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From Jan Høydahl <>
Subject Re: Gradle build effort (respin, please read)
Date Tue, 03 Dec 2019 09:48:18 GMT
Great work Dawid. Just trying out solr tests now.
I see that it is not very smart in parallel scheduling. But that is probably something we
can improve over time?
Is there some env.var or global setting to force e.g. -Ptests.seed=deadbeef for faster runs?
We probably don’t need to randomize everything everywhere every time?

Also, I like your moving of build files from the source tree. Will soon get used to gradlew
-p solr/packaging assemble.
Wonder how this will work with Admin UI changes. Hopefully you can just run a new assemble
and reload browser on each change.


> 3. des. 2019 kl. 09:35 skrev Dawid Weiss <>:
>> gradlew -p lucene test
>> That took my machine 27 minutes!  I can see it used like 7 threads when I'd rather
it use 3-4.  That's probably why.
> I capped the execution of parallel tests to this
> (gradle/testing/defaults-tests.gradle):
>      // Set up default parallel execution limits.
>      maxParallelForks = (int) Math.max(1,
> Math.min(Runtime.runtime.availableProcessors() / 2.0, 3.0))
> but this limit applies per-project and gradle runs with N workers in
> parallel mode (where N equals the number of cores). For example, on my
> 8-core Linux machine (SSD drive) the test time for
> ./gradlew -p lucene cleanTest test -Ptests.seed=28BC12BA7C2CD894
> is 11m 32s. If I limit max workers to 4:
> ./gradlew -p lucene cleanTest test -Ptests.seed=28BC12BA7C2CD894 --max-workers=4
> the build time is XXX.
> It is obvious we need to fine-tune this but it's not obvious what the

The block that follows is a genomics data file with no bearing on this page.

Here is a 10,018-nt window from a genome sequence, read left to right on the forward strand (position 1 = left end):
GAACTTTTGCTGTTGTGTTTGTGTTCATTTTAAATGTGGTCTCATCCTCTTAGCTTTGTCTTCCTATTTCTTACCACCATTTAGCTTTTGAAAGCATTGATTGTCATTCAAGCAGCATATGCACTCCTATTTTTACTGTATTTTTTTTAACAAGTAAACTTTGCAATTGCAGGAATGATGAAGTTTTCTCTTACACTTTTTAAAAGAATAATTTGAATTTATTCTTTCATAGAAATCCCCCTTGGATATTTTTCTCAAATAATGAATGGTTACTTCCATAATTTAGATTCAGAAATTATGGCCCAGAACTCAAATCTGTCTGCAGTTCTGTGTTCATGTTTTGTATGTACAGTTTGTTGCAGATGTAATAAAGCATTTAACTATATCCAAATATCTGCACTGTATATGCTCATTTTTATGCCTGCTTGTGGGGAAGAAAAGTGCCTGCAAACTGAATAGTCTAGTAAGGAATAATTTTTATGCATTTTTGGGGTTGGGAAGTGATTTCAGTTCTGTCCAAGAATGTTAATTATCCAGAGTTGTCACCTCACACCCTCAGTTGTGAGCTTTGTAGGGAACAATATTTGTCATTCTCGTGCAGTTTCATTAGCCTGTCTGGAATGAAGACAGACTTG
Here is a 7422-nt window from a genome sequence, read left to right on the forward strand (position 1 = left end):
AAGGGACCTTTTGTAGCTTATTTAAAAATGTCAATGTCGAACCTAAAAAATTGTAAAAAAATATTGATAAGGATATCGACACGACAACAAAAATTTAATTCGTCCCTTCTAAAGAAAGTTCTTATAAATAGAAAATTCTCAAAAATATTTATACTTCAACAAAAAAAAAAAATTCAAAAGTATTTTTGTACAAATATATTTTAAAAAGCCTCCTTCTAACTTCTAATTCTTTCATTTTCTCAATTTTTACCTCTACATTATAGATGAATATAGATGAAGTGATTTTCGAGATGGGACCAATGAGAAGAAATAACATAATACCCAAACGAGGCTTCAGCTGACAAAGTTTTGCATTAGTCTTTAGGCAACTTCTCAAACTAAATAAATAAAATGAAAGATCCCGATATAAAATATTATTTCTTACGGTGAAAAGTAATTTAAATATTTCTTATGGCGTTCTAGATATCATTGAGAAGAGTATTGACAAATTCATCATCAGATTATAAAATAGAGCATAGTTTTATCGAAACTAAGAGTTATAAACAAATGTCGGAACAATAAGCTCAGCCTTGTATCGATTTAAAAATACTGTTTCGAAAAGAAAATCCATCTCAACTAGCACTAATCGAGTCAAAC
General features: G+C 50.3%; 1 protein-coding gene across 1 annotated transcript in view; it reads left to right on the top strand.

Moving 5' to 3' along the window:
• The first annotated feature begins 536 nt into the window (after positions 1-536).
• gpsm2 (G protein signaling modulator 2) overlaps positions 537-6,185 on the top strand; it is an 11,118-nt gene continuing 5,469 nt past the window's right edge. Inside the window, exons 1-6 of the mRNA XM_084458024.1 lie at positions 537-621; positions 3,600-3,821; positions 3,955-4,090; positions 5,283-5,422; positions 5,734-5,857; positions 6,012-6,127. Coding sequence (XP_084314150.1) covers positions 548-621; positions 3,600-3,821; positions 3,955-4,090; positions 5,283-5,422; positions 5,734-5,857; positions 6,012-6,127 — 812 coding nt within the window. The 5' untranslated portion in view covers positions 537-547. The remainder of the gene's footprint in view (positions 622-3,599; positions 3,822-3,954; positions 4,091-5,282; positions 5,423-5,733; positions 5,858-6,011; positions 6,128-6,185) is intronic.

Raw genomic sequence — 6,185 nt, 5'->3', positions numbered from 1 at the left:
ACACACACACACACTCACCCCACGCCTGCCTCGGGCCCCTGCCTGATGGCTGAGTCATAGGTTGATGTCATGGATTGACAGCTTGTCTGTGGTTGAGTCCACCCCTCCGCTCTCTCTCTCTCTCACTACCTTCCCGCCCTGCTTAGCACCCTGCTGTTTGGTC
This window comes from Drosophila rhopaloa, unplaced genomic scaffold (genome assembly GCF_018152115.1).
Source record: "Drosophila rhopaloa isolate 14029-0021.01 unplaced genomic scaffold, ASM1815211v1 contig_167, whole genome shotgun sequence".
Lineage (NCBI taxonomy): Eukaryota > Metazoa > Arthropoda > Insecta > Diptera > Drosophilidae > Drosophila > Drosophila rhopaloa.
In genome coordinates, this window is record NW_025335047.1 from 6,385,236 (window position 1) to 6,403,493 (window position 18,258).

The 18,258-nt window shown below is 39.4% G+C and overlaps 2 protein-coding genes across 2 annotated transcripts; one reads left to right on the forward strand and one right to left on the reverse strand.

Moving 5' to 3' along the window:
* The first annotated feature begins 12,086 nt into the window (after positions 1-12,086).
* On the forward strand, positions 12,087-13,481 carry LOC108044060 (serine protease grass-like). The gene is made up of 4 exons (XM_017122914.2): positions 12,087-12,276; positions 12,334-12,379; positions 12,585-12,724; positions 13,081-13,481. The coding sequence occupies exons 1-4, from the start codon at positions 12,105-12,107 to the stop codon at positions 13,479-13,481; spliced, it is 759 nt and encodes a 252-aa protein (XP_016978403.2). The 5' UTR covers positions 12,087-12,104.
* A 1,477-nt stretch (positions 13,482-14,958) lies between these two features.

> defaults should be because there are many dimensions to performance:
> I/O congestion, CPU cores, overall memory bandwidth and operating
> system (underlying filesystem implementation mostly, I believe). Also,
> as Mark pointed out before, the test runner is slightly different in
> Gradle and doesn't load-balance tests too efficiently (no work
> stealing).
> Finally, all the above also doesn't mean we can only think of
> improving gradle performance and not tests themselves... Some of them
> are just (very) slow. :)
> If you're willing to experiment then try to run with a varying number
> of workers (and identical seed to keep the tests the same). Then see
> which one turns out to be the best for you (and report back). I think
> it'll be half the number of cores (effectively physical cores) unless
> you have a very beefy machine when memory bandwidth and I/O comes into
> play.
> gradlew --max-workers N -Ptests.seed=deadbeef
>> gradlew :helpAnt
>> This failed: --
> Corrected, apologies.
> Dawid
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